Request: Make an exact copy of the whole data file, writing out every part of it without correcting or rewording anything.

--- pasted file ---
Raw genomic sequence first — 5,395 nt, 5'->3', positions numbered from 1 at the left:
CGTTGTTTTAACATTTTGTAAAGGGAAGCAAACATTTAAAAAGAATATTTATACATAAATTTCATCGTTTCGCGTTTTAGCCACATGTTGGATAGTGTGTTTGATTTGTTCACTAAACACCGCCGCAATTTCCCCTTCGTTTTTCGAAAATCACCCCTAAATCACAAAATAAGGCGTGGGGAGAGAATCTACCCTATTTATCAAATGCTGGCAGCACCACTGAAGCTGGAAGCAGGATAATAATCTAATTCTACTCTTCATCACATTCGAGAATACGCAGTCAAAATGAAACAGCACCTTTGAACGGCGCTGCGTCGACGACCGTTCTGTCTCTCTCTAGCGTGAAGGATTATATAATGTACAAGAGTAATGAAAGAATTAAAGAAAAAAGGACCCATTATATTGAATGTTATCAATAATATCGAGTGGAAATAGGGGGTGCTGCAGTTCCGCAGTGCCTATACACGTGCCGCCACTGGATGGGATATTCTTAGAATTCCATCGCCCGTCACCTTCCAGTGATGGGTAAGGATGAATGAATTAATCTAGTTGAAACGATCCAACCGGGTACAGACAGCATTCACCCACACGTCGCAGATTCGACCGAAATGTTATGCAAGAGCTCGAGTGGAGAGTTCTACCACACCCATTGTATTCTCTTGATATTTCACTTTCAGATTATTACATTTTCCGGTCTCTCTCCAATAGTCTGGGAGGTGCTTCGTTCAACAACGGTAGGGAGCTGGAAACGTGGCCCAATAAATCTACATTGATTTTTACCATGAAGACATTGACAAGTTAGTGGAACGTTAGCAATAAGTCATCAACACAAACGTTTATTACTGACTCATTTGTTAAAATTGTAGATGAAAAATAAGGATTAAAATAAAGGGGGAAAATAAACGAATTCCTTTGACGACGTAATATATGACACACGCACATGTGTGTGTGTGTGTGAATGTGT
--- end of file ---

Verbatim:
Raw genomic sequence first — 5,395 nt, 5'->3', positions numbered from 1 at the left:
CGTTGTTTTAACATTTTGTAAAGGGAAGCAAACATTTAAAAAGAATATTTATACATAAATTTCATCGTTTCGCGTTTTAGCCACATGTTGGATAGTGTGTTTGATTTGTTCACTAAACACCGCCGCAATTTCCCCTTCGTTTTTCGAAAATCACCCCTAAATCACAAAATAAGGCGTGGGGAGAGAATCTACCCTATTTATCAAATGCTGGCAGCACCACTGAAGCTGGAAGCAGGATAATAATCTAATTCTACTCTTCATCACATTCGAGAATACGCAGTCAAAATGAAACAGCACCTTTGAACGGCGCTGCGTCGACGACCGTTCTGTCTCTCTCTAGCGTGAAGGATTATATAATGTACAAGAGTAATGAAAGAATTAAAGAAAAAAGGACCCATTATATTGAATGTTATCAATAATATCGAGTGGAAATAGGGGGTGCTGCAGTTCCGCAGTGCCTATACACGTGCCGCCACTGGATGGGATATTCTTAGAATTCCATCGCCCGTCACCTTCCAGTGATGGGTAAGGATGAATGAATTAATCTAGTTGAAACGATCCAACCGGGTACAGACAGCATTCACCCACACGTCGCAGATTCGACCGAAATGTTATGCAAGAGCTCGAGTGGAGAGTTCTACCACACCCATTGTATTCTCTTGATATTTCACTTTCAGATTATTACATTTTCCGGTCTCTCTCCAATAGTCTGGGAGGTGCTTCGTTCAACAACGGTAGGGAGCTGGAAACGTGGCCCAATAAATCTACATTGATTTTTACCATGAAGACATTGACAAGTTAGTGGAACGTTAGCAATAAGTCATCAACACAAACGTTTATTACTGACTCATTTGTTAAAATTGTAGATGAAAAATAAGGATTAAAATAAAGGGGGAAAATAAACGAATTCCTTTGACGACGTAATATATGACACACGCACATGTGTGTGTGTGTGTGAATGTGT